As far as Mahavira is concerned, he simply wants a signal from existence – whether he should continue, or he is no longer needed. He never complains. At times he had remained fasting for three months continuously, but not a single word of complaint.
If he was stipulating, then there would be frustration, there would be complaint. If he was trying to manipulate existence, then there would be a certain sense of failure. For three months he had not been able even to get food but there was no complaint. He was one of the most peaceful, loving, silent beings.
Why did he make this decision after his morning meditation? – simply not to be a burden on existence. Let existence decide. He is not stipulating existence; he is allowing existence to take total charge of his life, even of his breathing, of his food. He is leaving everything in the hands of existence.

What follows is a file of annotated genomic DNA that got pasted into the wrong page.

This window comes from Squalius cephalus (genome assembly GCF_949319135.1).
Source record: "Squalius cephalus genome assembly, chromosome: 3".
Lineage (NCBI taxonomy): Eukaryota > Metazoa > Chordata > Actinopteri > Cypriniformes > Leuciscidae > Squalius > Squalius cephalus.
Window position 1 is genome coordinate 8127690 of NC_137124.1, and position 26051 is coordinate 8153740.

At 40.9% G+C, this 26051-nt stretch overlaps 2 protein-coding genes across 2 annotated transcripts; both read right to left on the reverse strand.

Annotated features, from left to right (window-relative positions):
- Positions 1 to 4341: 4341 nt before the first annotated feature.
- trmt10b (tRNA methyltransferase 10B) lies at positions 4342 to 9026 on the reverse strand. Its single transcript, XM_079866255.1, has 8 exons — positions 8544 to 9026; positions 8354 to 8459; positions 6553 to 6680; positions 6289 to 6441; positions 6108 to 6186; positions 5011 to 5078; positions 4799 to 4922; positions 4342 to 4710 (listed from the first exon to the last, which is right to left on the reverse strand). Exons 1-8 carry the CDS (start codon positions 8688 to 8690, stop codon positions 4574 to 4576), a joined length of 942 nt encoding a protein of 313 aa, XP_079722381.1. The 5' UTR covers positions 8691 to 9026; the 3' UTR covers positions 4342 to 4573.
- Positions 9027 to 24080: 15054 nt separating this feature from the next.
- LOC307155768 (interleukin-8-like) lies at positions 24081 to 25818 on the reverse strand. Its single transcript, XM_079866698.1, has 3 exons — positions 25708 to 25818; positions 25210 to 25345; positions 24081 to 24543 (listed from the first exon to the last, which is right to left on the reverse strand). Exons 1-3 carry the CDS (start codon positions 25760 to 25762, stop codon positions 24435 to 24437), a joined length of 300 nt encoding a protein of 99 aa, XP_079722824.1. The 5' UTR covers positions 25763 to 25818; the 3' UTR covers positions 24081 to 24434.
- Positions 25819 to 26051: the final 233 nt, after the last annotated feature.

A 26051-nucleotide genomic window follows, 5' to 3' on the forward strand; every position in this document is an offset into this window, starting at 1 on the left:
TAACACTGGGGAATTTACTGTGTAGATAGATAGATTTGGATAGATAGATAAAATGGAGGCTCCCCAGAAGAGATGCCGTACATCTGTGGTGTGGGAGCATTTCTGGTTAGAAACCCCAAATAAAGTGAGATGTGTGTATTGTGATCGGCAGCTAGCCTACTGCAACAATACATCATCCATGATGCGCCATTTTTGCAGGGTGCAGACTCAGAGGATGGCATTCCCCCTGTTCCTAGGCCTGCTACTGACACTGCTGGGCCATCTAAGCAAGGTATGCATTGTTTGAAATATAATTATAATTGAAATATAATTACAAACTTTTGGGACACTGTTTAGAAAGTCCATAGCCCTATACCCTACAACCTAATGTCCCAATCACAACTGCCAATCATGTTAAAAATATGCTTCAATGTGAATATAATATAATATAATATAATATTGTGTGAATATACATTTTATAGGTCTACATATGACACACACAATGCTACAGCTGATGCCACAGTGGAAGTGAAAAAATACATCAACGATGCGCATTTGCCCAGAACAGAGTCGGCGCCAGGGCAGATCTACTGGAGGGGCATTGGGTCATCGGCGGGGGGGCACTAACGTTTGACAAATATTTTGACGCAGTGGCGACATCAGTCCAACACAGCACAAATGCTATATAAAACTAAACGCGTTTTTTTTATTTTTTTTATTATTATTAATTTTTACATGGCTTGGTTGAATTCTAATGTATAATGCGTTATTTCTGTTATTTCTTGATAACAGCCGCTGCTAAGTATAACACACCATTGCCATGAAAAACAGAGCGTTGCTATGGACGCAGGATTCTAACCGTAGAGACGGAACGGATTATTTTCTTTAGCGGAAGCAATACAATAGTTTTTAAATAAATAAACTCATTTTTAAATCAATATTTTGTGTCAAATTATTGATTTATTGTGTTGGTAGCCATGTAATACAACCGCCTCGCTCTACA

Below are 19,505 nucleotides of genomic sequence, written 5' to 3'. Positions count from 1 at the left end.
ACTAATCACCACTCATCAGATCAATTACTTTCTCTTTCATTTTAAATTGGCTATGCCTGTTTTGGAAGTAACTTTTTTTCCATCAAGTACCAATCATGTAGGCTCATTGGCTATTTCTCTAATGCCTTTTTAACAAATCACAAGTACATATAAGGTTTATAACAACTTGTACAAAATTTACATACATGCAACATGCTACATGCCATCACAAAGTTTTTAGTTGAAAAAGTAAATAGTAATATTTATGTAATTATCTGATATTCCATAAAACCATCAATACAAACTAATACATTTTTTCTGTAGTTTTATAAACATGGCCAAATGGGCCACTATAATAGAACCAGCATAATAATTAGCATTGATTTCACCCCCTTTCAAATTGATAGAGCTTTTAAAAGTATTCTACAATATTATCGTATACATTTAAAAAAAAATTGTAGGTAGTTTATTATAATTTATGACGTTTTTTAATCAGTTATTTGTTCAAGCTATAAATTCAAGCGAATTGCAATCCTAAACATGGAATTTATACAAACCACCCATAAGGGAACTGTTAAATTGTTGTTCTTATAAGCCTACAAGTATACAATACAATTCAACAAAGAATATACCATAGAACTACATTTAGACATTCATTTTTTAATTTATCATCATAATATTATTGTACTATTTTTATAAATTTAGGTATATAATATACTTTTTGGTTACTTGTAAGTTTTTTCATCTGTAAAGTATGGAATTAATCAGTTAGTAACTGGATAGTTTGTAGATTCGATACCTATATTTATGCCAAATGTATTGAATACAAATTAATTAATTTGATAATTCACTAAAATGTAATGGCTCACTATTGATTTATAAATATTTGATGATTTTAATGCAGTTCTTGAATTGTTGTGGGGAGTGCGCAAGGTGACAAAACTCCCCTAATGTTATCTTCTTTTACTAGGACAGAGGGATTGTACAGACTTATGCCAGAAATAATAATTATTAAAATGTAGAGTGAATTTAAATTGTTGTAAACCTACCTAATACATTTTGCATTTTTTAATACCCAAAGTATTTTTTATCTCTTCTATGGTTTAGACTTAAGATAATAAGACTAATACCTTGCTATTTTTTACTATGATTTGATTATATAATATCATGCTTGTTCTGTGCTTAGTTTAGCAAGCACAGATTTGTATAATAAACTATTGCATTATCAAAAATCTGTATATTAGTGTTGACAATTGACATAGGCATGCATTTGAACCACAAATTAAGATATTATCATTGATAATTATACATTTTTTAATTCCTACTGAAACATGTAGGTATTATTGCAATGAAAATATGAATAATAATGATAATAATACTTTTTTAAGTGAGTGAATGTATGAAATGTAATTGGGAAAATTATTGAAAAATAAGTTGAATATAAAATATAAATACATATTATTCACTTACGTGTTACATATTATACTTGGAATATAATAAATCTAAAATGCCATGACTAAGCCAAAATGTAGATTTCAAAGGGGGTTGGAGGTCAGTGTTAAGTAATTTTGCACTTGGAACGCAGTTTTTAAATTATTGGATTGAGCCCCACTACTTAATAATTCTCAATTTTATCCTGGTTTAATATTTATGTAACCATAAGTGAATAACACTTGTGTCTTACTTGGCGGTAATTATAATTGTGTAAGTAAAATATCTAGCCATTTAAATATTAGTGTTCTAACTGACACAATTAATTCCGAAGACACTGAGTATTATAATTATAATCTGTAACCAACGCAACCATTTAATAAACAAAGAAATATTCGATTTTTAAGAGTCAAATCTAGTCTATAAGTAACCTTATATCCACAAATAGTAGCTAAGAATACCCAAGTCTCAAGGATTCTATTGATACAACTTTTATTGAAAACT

But how will he know? There is no linguistic communication between you and existence; there can be only a symbolic communication; that was nothing but a symbolic communication. He wanted a symbol.
One thing has to be remembered, that these people like Mahavira, Parshvanatha, Buddha, are very unique beings. They have their own ways, and their ways fit perfectly with their personalities.
Now I will never do that kind of thing. I am a totally different person – but I will not misunderstand Mahavira either. I accept his uniqueness, and I respect the way he lived his life: always undemanding. This was not a demand that existence should fulfill this condition, it was simply an agreement: “Because language is not possible, I will choose a certain symbol, and then it is up to existence.” He is leaving himself in the hands of existence so totally that he does not want to breathe even a single breath on his own.
But I am a totally different person, almost the very opposite of Mahavira. I will never ask such a thing from existence. My whole way is of let-go. And why bother? – once and for all leave it to existence, and when existence does not need you, you will be absorbed into the universe. There is no need every day to ask again and again – that is a kind of nagging. I have done it once, and that’s all. I will not do it twice, because to do it twice means that the first time you were not total; otherwise who is doing it again? Let-go can be done only once.